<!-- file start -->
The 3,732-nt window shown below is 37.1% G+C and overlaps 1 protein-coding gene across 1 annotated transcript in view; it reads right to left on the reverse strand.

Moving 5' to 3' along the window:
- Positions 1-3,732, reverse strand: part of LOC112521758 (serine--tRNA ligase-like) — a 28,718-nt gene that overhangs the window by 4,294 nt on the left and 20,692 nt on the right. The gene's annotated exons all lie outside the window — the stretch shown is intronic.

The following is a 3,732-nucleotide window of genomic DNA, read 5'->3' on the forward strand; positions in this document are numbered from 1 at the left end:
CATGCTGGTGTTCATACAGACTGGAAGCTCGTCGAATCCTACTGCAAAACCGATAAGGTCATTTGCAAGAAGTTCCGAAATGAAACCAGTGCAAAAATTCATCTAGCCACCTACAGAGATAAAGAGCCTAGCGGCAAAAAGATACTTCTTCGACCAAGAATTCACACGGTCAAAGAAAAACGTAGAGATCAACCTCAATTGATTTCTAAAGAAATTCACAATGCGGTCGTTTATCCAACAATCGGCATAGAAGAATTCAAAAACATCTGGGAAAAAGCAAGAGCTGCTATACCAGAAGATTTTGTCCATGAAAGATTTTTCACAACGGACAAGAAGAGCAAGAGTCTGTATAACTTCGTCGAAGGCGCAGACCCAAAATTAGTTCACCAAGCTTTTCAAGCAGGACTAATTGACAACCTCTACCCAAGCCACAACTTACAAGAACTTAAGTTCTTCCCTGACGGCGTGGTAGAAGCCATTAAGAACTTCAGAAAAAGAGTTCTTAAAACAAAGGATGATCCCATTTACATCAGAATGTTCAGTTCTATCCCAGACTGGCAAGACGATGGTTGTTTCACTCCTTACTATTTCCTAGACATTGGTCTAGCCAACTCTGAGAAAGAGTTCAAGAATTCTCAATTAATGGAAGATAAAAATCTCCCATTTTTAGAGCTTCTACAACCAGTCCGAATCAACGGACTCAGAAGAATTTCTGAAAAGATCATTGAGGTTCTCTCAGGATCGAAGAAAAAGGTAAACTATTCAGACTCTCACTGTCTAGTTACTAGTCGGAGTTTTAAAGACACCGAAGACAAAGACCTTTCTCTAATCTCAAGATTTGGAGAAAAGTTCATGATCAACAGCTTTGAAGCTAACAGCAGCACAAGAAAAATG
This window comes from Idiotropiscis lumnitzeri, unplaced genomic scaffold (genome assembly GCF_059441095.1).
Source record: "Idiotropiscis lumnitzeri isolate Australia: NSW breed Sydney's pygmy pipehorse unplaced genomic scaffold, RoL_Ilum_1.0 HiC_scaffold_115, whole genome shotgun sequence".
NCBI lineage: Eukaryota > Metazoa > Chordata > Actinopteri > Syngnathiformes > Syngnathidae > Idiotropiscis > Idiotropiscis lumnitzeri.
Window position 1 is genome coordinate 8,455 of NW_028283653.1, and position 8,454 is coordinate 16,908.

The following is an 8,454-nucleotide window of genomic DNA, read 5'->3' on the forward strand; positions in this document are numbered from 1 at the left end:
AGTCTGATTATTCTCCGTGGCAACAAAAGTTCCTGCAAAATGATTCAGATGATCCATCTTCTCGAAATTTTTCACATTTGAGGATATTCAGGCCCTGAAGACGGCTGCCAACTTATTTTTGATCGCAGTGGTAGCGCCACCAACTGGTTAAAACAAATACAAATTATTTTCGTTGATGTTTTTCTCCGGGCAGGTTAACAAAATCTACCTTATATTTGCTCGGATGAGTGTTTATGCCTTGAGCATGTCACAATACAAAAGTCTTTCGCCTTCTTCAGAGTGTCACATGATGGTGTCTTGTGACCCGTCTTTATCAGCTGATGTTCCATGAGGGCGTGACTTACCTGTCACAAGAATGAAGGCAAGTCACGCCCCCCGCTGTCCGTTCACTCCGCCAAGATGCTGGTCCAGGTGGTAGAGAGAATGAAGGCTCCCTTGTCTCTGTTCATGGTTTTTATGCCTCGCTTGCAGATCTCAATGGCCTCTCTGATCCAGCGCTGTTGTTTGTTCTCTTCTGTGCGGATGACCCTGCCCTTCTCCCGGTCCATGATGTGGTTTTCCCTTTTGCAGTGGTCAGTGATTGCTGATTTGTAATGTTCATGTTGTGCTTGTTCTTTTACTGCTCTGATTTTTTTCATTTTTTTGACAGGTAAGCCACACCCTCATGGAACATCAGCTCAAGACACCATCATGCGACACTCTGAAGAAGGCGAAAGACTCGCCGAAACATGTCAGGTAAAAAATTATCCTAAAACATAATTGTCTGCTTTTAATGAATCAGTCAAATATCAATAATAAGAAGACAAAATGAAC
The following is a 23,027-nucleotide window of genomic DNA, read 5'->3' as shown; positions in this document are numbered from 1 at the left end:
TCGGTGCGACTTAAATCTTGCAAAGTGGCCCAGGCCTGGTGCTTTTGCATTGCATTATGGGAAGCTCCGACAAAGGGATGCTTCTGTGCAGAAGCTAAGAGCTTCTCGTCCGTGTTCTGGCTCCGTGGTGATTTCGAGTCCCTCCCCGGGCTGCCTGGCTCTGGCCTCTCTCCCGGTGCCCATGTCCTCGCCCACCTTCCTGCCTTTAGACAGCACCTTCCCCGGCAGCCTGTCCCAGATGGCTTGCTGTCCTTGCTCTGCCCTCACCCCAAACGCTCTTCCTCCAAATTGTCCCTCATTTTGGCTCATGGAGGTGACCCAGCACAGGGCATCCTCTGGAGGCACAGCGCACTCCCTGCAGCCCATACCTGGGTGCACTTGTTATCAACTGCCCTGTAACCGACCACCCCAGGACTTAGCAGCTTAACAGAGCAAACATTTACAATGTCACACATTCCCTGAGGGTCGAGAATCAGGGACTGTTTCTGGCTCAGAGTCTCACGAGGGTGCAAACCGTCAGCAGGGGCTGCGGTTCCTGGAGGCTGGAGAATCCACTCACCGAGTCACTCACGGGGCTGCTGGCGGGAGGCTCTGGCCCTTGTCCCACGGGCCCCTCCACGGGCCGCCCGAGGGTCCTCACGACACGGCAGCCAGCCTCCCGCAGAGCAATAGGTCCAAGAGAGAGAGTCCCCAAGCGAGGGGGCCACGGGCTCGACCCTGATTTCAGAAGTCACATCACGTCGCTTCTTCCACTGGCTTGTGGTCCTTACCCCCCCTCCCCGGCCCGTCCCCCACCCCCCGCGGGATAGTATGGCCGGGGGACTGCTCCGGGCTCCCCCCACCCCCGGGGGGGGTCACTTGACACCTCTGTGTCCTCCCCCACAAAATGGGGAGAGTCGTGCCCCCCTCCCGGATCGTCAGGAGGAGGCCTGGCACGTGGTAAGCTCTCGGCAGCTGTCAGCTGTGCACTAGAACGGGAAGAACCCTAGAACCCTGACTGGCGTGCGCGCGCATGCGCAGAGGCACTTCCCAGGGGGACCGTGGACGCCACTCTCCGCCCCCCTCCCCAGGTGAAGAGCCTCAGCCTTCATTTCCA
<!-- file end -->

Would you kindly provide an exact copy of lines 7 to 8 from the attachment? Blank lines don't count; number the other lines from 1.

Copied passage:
Source record: "Idiotropiscis lumnitzeri isolate Australia: NSW breed Sydney's pygmy pipehorse unplaced genomic scaffold, RoL_Ilum_1.0 HiC_scaffold_115, whole genome shotgun sequence".
NCBI lineage: Eukaryota > Metazoa > Chordata > Actinopteri > Syngnathiformes > Syngnathidae > Idiotropiscis > Idiotropiscis lumnitzeri.